Counting the costs of renting

Your money is a precious resource and when you move out it can disappear fast.

  • Deposit

    You’ll need save a deposit to secure the property you want. This is usually the equivalent of a month’s rent and you’ll be asked to pay this upfront.

    It doesn’t matter whether you are renting from a letting agent, the landlord directly or an existing tenant.

    Landlords ask for this to cover costs if you damage their property, but you have rights as well – your deposit should be protected by law under schemes such as TDS in Northern Ireland. So make sure you get paperwork to confirm this. If the landlord unreasonably decides to hold on to some or all of your money at the end of your tenancy, you can challenge them.

  • Bills

    It is a good idea to set up a separate current account to pay shared bills, and ask everyone in the house to pay their share in every month.

    This is less awkward than someone personally paying the whole bill and chasing their housemates for their contributions!

    Things like electricity, heating (either oil or gas) and broadband can be shared out amongst you equally, keeping costs down (plus some of these might be included in your rent already).

  • TV Licence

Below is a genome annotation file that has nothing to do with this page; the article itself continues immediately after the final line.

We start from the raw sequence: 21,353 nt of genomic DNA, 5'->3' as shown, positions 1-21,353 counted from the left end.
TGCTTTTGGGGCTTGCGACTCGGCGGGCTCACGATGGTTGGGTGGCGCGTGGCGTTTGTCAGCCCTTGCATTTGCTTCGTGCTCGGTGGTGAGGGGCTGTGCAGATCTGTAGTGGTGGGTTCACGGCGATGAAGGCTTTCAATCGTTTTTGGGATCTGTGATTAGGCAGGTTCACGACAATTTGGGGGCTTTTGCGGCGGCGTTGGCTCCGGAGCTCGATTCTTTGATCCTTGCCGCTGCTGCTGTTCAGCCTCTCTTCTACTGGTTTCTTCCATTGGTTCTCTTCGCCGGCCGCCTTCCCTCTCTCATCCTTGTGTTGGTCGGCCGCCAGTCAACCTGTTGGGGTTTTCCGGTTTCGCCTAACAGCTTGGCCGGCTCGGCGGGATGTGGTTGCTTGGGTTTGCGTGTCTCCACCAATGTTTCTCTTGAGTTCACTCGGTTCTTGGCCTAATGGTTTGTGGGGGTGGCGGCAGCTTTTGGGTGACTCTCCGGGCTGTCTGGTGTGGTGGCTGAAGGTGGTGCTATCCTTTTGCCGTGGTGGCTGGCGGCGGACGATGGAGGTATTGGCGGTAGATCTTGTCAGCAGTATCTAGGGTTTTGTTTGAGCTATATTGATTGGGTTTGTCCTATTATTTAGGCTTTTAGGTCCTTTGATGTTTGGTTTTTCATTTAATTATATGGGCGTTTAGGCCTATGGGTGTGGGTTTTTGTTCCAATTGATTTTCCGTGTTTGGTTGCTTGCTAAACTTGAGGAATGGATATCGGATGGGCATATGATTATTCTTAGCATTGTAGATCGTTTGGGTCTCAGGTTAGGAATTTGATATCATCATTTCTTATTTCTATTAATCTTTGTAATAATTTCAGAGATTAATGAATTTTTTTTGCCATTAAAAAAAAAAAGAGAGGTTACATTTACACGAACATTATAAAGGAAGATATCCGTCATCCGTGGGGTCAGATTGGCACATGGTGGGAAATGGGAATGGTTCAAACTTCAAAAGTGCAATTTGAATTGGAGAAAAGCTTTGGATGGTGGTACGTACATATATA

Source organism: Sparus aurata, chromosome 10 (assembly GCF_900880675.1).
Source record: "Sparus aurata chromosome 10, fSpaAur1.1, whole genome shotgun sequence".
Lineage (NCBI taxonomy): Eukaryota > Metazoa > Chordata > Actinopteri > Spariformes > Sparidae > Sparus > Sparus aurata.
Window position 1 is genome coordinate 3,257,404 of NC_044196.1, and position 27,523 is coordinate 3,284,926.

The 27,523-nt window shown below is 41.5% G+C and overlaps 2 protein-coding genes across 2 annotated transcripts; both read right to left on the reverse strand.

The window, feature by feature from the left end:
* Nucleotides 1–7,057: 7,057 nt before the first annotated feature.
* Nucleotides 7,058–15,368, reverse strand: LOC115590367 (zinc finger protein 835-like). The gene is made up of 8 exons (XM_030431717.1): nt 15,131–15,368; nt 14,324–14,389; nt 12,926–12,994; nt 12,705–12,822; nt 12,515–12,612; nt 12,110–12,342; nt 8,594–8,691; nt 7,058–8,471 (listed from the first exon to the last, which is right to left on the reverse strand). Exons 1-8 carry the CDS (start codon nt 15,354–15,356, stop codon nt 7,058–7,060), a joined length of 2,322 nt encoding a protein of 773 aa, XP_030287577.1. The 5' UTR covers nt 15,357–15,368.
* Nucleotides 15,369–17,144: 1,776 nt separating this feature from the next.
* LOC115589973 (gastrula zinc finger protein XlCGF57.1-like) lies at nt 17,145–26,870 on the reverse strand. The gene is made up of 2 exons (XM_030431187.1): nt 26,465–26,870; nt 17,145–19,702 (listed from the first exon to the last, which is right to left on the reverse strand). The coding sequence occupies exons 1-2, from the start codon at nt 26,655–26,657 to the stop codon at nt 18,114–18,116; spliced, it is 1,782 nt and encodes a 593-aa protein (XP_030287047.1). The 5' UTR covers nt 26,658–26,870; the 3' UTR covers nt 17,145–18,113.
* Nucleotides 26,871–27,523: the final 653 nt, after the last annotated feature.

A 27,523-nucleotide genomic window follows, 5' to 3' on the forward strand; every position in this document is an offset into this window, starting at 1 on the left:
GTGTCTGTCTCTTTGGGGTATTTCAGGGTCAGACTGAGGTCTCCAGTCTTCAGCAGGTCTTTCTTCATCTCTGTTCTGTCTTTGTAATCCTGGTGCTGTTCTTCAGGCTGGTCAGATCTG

This one often catches people out. You need a TV license to watch television on any channel, and any BBC programme on iPlayer, even if you download it and watch it later. You also need a license even if you pay for BT, Virgin or Sky. But if you only watch videos on Netflix or YouTube, you won’t need one.

  • Contents insurance

    You should also have contents insurance in case any of your possessions are accidentally damaged, or even worse, stolen. It’s a cost you might not want to pay – but put it this way – it’s much cheaper than buying a replacement!

  • Food

    This might well be the first time you’ve ever held a saucepan (except for when your parents made you do the washing up) but fear not! If you’re a stranger to the kitchen, try your hand at cooking by making some simple, but nutritious dishes that could last you a couple of days, dependent on the ingredients used of course.

    Swap your take-out fast food burgers for spaghetti bolognaise and your kebabs for casseroles, and you might be pleasantly surprised about how much better you feel at your efforts in cooking from scratch. Not to mention how much money you could save.

  • Personalising your pad

    Most rental properties already come equipped with essential items of furniture, such as beds, sofas, washing machine, and fridge etc.

    You might need to provide your own cutlery, crockery, a few towels and bed linen, but that aside buying stuff to personalise your new room can be a great deal of fun!

    You could consider giving the place a lick of paint (subject to the landlords approval, which you should always get in writing), or adding some colourful cushions and other soft furnishings that bring the place to life. Always check with your landlord, though, before you reach for the roller.

    One of the great things about renting is that you finally have a place of your own. So even if money's tight you can still have a social life - you can invite your family and friends around, neighbours too (assuming you've met them), and enjoy a cheap 'night in' where you can just roll into bed once everyone's gone home.

Danske Bank current accounts and loans

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